My hippie heart was craving some tie-dye, badly. So being the creative I am, I decided not to overspend on tie-dyed goods and learn how to make them myself. This started as an “Oh, this should be fun!” And then it turned into the reason I got out of bed in the morning.
Being a stay-at-home mom with chronic anxiety and bouts of depression, I often didn’t feel like I had much to look forward to when I opened my eyes. But I noticed that when I was tie-dying, I couldn’t wait to get out of bed and see how my creation turned out. I would dye my items in the evening and let them sit overnight, so when I woke up, they were ready to be rinsed and dried.
I would get up with this one thing on my mind, and I was often met with pride in myself. I would find myself impressed that I could test my patience waiting for the dye to set in, put faith in my ability not to make it ugly (accept and learn, when I did), and end up happy myself by making such professional looking tie-dyes. This helped my self-esteem tremendously, which helped break up my anxious thought patterns.
5. Dream Catchers
I was scrolling Instagram one night and came across a beautiful blonde holding up a life-size dream catcher. “I want that!” I exclaimed. Go to her bio, check her prices, and holy shiza—I could not buy a $200 dreamcatcher! I thought, “If you can’t buy it, make it.” Pinterest to the rescue. A few hundred dollars and a year later, I had over 50 dreamcatchers on my walls.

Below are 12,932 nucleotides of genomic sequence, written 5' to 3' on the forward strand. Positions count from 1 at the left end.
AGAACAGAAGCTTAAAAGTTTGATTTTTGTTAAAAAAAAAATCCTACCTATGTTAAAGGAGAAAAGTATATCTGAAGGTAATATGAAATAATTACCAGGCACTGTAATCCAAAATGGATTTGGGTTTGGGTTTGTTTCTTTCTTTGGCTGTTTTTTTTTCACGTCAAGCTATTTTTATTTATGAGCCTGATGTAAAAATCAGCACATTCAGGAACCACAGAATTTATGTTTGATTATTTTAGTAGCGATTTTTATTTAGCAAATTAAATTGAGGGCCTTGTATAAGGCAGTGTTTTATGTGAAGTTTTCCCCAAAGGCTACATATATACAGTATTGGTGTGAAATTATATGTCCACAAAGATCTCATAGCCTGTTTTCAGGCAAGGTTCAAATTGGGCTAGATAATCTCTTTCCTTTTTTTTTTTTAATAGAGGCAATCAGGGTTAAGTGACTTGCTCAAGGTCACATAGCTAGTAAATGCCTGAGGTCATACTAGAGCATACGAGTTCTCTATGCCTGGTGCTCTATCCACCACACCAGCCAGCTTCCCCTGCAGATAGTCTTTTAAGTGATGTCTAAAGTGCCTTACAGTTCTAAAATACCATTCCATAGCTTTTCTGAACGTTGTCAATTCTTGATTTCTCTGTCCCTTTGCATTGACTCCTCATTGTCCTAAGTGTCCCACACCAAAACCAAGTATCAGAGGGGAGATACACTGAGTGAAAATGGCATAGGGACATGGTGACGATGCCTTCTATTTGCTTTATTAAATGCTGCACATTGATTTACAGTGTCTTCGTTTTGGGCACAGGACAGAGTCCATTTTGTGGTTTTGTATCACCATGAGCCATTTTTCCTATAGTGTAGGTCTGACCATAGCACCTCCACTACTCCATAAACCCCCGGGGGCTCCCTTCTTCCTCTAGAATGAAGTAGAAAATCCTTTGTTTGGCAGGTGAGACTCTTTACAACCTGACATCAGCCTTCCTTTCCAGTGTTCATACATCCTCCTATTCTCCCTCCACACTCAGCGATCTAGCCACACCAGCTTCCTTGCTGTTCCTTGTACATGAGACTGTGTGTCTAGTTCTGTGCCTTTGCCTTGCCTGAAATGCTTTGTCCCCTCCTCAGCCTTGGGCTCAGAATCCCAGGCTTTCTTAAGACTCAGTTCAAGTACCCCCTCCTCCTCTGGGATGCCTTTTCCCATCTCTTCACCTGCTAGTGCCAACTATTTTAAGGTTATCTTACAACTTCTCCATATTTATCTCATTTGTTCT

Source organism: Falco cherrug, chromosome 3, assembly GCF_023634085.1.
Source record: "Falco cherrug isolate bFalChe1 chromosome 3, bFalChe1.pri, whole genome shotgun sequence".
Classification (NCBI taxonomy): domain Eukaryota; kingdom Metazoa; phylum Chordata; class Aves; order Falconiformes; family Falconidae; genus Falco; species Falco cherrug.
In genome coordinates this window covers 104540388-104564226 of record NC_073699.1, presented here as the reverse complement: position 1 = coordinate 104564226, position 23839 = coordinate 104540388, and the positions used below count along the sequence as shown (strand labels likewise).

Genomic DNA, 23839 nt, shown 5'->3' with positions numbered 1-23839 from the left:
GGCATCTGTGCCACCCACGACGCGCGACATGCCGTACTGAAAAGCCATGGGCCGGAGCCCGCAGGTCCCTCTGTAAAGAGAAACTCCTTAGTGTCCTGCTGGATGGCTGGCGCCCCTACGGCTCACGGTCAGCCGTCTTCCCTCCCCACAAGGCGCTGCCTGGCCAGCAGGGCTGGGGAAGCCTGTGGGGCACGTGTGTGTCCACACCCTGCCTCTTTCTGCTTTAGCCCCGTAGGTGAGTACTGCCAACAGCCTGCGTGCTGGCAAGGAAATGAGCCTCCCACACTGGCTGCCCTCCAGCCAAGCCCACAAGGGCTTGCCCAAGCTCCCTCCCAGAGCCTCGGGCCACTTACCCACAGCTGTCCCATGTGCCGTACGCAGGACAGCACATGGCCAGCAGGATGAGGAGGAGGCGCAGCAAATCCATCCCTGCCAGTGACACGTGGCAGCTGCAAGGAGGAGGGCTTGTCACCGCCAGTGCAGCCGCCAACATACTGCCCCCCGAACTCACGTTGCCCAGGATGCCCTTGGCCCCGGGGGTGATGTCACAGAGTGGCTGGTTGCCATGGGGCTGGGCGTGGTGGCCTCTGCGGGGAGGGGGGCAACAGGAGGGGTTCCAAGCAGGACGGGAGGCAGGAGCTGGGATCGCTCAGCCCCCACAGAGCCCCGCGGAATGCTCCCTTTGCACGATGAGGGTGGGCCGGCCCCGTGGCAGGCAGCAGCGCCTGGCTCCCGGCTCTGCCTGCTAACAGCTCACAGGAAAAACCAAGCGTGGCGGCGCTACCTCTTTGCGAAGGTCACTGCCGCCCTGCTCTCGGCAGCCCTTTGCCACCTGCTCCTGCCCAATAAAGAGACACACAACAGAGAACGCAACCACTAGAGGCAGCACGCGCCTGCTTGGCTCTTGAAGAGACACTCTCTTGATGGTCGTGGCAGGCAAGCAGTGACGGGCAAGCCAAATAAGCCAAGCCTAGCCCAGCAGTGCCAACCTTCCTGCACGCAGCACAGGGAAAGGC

Then I had dreamcatchers everywhere—my living room, every bedroom, the landing at the top of my stairs, my car! I was struggling with some pretty persistent insomnia at the time, and I found that if I kept my hands busy—wrapping hoops, making webs, and adding details—my anxiety had something to do. A place to go. This kept me busy while my mind raced instead of staring at the clock.
My counselor at the time was coming to my house for our appointments. Slightly embarrassed by the growing shock on her face, I said, “Yeah, there’s a lot of anxiety on those walls.” What she said in response will forever stick in my mind. She said that without being anxious, I wouldn’t have created all of these unique pieces.
Never once, before, had I thought that experiencing anxiety as often as I do could have brought anything positive to my life. Especially not anything beautiful because it has beaten me down and taken so much from me. That moment was profound. It gave me a silver lining.
I signed myself up as a vendor for art fairs in the following years. This pushed me to face my agoraphobia, and I landed with a smile on my face. The compliments that I received when someone would buy a piece of my he(art) soothed my soul. (And I made the money I’d spent on supplies back—bonus!)
I still turn to some of these activities when I need help coping from time to time. And I always look back on them as something that saved me from myself. I hope you find, within yourself, the ability to turn your anxiety into something beautiful.